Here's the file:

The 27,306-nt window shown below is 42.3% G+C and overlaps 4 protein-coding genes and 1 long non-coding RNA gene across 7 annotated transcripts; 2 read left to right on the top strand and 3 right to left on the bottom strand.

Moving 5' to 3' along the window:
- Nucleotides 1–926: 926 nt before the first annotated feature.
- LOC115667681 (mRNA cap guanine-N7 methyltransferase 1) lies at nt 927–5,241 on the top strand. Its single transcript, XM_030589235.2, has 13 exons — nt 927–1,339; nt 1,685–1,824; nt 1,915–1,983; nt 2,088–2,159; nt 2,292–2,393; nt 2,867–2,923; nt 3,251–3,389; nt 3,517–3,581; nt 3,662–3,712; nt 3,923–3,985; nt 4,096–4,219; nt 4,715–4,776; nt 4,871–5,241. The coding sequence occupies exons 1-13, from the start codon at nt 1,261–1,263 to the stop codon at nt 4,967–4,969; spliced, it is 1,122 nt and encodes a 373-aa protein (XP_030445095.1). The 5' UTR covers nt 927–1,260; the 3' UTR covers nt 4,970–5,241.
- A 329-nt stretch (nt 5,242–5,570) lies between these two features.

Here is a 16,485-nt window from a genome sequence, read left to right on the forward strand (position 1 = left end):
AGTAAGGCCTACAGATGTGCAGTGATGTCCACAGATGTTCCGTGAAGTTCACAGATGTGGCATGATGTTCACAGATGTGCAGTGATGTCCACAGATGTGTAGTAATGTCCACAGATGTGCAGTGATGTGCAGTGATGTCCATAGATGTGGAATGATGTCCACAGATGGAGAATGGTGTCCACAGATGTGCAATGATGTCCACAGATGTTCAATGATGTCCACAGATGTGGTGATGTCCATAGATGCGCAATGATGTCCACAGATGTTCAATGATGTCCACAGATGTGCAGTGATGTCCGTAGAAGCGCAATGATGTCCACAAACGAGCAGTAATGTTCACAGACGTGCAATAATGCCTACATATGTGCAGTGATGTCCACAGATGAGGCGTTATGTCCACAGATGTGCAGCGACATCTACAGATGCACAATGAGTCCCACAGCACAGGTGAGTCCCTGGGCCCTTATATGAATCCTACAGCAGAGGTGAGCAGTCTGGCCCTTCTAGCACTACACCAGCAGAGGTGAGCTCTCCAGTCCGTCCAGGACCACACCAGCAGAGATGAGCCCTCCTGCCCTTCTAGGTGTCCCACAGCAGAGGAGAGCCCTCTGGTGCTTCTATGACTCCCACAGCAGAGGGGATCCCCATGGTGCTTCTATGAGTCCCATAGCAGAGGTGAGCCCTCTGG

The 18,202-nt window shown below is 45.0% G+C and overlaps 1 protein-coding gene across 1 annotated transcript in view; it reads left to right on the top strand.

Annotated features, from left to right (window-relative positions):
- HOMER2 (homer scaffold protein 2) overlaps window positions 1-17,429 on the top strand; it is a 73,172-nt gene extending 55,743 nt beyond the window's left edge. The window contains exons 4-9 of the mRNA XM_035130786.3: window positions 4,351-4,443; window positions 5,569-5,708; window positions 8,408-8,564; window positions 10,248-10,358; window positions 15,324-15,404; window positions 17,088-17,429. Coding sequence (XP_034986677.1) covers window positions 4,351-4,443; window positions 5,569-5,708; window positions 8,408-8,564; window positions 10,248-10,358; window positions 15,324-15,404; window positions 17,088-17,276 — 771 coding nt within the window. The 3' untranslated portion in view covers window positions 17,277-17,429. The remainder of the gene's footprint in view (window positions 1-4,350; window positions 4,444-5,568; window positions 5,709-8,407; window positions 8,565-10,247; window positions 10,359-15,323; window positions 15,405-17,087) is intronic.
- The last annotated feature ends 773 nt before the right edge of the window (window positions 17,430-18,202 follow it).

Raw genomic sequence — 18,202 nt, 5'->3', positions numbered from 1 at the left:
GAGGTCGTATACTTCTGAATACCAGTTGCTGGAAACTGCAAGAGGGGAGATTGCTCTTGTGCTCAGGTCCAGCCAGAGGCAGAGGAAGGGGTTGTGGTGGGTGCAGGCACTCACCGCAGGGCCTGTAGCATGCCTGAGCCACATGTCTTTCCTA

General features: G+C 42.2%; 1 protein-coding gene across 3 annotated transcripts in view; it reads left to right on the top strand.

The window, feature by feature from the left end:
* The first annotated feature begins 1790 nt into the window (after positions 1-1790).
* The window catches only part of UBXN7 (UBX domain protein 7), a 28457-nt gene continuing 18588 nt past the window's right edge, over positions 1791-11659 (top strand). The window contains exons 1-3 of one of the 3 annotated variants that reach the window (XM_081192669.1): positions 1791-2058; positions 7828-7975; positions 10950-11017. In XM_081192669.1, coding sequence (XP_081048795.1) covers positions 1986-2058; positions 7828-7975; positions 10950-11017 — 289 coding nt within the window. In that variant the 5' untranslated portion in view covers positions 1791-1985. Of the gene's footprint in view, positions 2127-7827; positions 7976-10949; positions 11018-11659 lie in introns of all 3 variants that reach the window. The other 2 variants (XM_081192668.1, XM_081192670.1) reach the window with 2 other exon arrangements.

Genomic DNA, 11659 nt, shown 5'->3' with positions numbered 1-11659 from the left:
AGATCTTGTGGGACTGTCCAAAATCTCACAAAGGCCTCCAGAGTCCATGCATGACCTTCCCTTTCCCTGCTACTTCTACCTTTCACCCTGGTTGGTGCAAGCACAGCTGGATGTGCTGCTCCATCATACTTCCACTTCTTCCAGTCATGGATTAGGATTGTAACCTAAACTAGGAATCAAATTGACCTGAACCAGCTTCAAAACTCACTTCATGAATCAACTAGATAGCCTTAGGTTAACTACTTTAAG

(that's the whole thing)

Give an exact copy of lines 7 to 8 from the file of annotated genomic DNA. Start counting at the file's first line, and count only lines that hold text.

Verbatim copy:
AGTAAGGCCTACAGATGTGCAGTGATGTCCACAGATGTTCCGTGAAGTTCACAGATGTGGCATGATGTTCACAGATGTGCAGTGATGTCCACAGATGTGTAGTAATGTCCACAGATGTGCAGTGATGTGCAGTGATGTCCATAGATGTGGAATGATGTCCACAGATGGAGAATGGTGTCCACAGATGTGCAATGATGTCCACAGATGTTCAATGATGTCCACAGATGTGGTGATGTCCATAGATGCGCAATGATGTCCACAGATGTTCAATGATGTCCACAGATGTGCAGTGATGTCCGTAGAAGCGCAATGATGTCCACAAACGAGCAGTAATGTTCACAGACGTGCAATAATGCCTACATATGTGCAGTGATGTCCACAGATGAGGCGTTATGTCCACAGATGTGCAGCGACATCTACAGATGCACAATGAGTCCCACAGCACAGGTGAGTCCCTGGGCCCTTATATGAATCCTACAGCAGAGGTGAGCAGTCTGGCCCTTCTAGCACTACACCAGCAGAGGTGAGCTCTCCAGTCCGTCCAGGACCACACCAGCAGAGATGAGCCCTCCTGCCCTTCTAGGTGTCCCACAGCAGAGGAGAGCCCTCTGGTGCTTCTATGACTCCCACAGCAGAGGGGATCCCCATGGTGCTTCTATGAGTCCCATAGCAGAGGTGAGCCCTCTGG

The 18,202-nt window shown below is 45.0% G+C and overlaps 1 protein-coding gene across 1 annotated transcript in view; it reads left to right on the top strand.